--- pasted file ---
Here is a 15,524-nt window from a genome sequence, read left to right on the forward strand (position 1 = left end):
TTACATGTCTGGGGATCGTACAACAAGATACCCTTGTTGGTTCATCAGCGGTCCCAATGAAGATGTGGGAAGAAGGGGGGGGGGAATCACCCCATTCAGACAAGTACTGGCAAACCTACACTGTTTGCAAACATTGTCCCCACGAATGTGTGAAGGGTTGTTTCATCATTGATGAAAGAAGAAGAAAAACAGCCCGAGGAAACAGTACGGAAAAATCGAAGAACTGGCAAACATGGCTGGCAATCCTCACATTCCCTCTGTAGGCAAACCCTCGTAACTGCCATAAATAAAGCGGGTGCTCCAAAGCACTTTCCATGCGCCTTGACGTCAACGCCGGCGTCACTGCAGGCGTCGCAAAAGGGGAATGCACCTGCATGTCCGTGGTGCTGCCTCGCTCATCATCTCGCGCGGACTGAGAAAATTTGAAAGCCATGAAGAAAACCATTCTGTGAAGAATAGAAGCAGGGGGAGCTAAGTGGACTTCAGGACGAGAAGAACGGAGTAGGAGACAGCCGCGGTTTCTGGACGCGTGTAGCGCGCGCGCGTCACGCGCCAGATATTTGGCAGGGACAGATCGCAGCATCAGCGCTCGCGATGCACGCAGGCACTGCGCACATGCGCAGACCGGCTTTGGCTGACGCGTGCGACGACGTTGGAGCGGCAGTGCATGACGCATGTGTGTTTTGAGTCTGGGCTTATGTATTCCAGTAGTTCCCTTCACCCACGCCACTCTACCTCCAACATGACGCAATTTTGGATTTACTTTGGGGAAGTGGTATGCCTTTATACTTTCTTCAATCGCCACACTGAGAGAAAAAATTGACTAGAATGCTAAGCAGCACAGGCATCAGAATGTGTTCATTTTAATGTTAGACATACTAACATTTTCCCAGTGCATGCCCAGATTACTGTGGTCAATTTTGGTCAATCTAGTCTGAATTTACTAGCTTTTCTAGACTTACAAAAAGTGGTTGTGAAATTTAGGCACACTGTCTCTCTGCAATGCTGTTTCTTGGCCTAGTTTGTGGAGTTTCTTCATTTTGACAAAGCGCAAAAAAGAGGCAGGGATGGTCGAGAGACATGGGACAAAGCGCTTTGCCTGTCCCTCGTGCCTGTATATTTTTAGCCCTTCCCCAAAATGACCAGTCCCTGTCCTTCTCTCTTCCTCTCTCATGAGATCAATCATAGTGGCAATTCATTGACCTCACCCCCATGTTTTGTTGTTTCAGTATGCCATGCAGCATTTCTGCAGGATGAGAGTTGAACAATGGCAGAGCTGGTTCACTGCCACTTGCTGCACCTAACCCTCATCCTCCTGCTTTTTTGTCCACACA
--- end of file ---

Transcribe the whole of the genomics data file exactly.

Here is a 15,524-nt window from a genome sequence, read left to right on the forward strand (position 1 = left end):
TTACATGTCTGGGGATCGTACAACAAGATACCCTTGTTGGTTCATCAGCGGTCCCAATGAAGATGTGGGAAGAAGGGGGGGGGGAATCACCCCATTCAGACAAGTACTGGCAAACCTACACTGTTTGCAAACATTGTCCCCACGAATGTGTGAAGGGTTGTTTCATCATTGATGAAAGAAGAAGAAAAACAGCCCGAGGAAACAGTACGGAAAAATCGAAGAACTGGCAAACATGGCTGGCAATCCTCACATTCCCTCTGTAGGCAAACCCTCGTAACTGCCATAAATAAAGCGGGTGCTCCAAAGCACTTTCCATGCGCCTTGACGTCAACGCCGGCGTCACTGCAGGCGTCGCAAAAGGGGAATGCACCTGCATGTCCGTGGTGCTGCCTCGCTCATCATCTCGCGCGGACTGAGAAAATTTGAAAGCCATGAAGAAAACCATTCTGTGAAGAATAGAAGCAGGGGGAGCTAAGTGGACTTCAGGACGAGAAGAACGGAGTAGGAGACAGCCGCGGTTTCTGGACGCGTGTAGCGCGCGCGCGTCACGCGCCAGATATTTGGCAGGGACAGATCGCAGCATCAGCGCTCGCGATGCACGCAGGCACTGCGCACATGCGCAGACCGGCTTTGGCTGACGCGTGCGACGACGTTGGAGCGGCAGTGCATGACGCATGTGTGTTTTGAGTCTGGGCTTATGTATTCCAGTAGTTCCCTTCACCCACGCCACTCTACCTCCAACATGACGCAATTTTGGATTTACTTTGGGGAAGTGGTATGCCTTTATACTTTCTTCAATCGCCACACTGAGAGAAAAAATTGACTAGAATGCTAAGCAGCACAGGCATCAGAATGTGTTCATTTTAATGTTAGACATACTAACATTTTCCCAGTGCATGCCCAGATTACTGTGGTCAATTTTGGTCAATCTAGTCTGAATTTACTAGCTTTTCTAGACTTACAAAAAGTGGTTGTGAAATTTAGGCACACTGTCTCTCTGCAATGCTGTTTCTTGGCCTAGTTTGTGGAGTTTCTTCATTTTGACAAAGCGCAAAAAAGAGGCAGGGATGGTCGAGAGACATGGGACAAAGCGCTTTGCCTGTCCCTCGTGCCTGTATATTTTTAGCCCTTCCCCAAAATGACCAGTCCCTGTCCTTCTCTCTTCCTCTCTCATGAGATCAATCATAGTGGCAATTCATTGACCTCACCCCCATGTTTTGTTGTTTCAGTATGCCATGCAGCATTTCTGCAGGATGAGAGTTGAACAATGGCAGAGCTGGTTCACTGCCACTTGCTGCACCTAACCCTCATCCTCCTGCTTTTTTGTCCACACA